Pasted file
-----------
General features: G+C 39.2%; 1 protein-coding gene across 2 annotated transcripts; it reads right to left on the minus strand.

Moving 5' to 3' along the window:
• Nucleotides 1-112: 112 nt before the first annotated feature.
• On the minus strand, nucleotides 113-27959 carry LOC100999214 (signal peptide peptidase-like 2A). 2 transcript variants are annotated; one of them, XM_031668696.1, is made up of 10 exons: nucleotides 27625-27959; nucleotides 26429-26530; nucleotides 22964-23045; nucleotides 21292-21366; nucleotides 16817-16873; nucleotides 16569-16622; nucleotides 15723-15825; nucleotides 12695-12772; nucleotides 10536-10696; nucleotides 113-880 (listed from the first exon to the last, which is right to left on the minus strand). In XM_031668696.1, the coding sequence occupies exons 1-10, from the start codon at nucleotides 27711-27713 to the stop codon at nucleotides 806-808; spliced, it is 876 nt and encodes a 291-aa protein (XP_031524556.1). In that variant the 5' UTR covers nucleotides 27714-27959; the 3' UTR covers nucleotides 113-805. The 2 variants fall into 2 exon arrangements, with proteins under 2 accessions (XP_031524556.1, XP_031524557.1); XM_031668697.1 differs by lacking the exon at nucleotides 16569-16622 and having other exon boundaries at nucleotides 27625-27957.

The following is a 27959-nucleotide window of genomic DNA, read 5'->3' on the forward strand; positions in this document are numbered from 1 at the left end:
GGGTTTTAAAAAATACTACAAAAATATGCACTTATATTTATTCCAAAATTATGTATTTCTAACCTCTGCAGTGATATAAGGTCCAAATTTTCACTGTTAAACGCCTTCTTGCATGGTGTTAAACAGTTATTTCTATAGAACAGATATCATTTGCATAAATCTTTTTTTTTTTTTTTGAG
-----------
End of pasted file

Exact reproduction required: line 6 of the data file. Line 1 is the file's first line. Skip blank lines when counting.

GGGTTTTAAAAAATACTACAAAAATATGCACTTATATTTATTCCAAAATTATGTATTTCTAACCTCTGCAGTGATATAAGGTCCAAATTTTCACTGTTAAACGCCTTCTTGCATGGTGTTAAACAGTTATTTCTATAGAACAGATATCATTTGCATAAATCTTTTTTTTTTTTTTTGAG